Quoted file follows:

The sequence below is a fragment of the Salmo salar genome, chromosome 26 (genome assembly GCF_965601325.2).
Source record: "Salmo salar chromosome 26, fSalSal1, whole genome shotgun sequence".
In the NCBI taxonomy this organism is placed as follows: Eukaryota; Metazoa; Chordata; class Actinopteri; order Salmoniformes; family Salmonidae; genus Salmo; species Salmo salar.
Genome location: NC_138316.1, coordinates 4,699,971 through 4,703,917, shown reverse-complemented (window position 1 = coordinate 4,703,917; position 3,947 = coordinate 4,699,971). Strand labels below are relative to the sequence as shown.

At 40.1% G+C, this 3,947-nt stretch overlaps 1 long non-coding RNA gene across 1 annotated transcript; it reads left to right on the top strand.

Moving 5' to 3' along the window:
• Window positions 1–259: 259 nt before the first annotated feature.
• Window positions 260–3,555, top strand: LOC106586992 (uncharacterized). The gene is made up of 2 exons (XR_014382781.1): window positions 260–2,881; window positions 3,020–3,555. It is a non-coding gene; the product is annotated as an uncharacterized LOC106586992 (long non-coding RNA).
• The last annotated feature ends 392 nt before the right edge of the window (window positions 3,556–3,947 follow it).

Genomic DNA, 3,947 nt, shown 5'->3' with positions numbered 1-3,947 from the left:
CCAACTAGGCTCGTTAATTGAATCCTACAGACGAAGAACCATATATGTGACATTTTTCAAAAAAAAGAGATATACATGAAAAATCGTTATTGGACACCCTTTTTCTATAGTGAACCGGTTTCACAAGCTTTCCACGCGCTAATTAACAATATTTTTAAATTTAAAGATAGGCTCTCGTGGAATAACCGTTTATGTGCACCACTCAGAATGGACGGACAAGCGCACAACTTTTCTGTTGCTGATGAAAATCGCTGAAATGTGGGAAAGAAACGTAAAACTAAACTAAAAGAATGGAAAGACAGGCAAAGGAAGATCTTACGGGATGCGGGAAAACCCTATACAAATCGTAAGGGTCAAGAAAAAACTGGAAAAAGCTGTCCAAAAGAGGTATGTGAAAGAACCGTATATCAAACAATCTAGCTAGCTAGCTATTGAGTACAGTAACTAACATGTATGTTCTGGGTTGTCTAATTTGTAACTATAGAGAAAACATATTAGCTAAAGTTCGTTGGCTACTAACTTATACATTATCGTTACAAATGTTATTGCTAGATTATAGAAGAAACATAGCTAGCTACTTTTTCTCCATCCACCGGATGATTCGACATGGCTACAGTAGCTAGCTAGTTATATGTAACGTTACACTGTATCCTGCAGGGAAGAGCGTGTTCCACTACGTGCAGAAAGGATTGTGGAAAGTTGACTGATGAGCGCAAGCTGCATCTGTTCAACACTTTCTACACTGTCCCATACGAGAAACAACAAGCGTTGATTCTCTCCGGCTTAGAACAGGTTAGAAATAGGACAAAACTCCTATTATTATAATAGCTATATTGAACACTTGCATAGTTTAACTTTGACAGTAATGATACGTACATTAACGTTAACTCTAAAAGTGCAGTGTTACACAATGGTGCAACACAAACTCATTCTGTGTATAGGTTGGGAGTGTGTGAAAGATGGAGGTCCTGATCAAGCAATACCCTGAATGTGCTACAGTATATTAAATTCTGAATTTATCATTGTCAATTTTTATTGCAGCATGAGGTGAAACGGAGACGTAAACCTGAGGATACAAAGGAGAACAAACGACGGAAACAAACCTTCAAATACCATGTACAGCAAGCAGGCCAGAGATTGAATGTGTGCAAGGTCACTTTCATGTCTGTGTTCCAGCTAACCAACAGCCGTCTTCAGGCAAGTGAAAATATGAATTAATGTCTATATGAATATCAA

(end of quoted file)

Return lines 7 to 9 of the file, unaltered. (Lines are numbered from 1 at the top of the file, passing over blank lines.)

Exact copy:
• Window positions 1–259: 259 nt before the first annotated feature.
• Window positions 260–3,555, top strand: LOC106586992 (uncharacterized). The gene is made up of 2 exons (XR_014382781.1): window positions 260–2,881; window positions 3,020–3,555. It is a non-coding gene; the product is annotated as an uncharacterized LOC106586992 (long non-coding RNA).
• The last annotated feature ends 392 nt before the right edge of the window (window positions 3,556–3,947 follow it).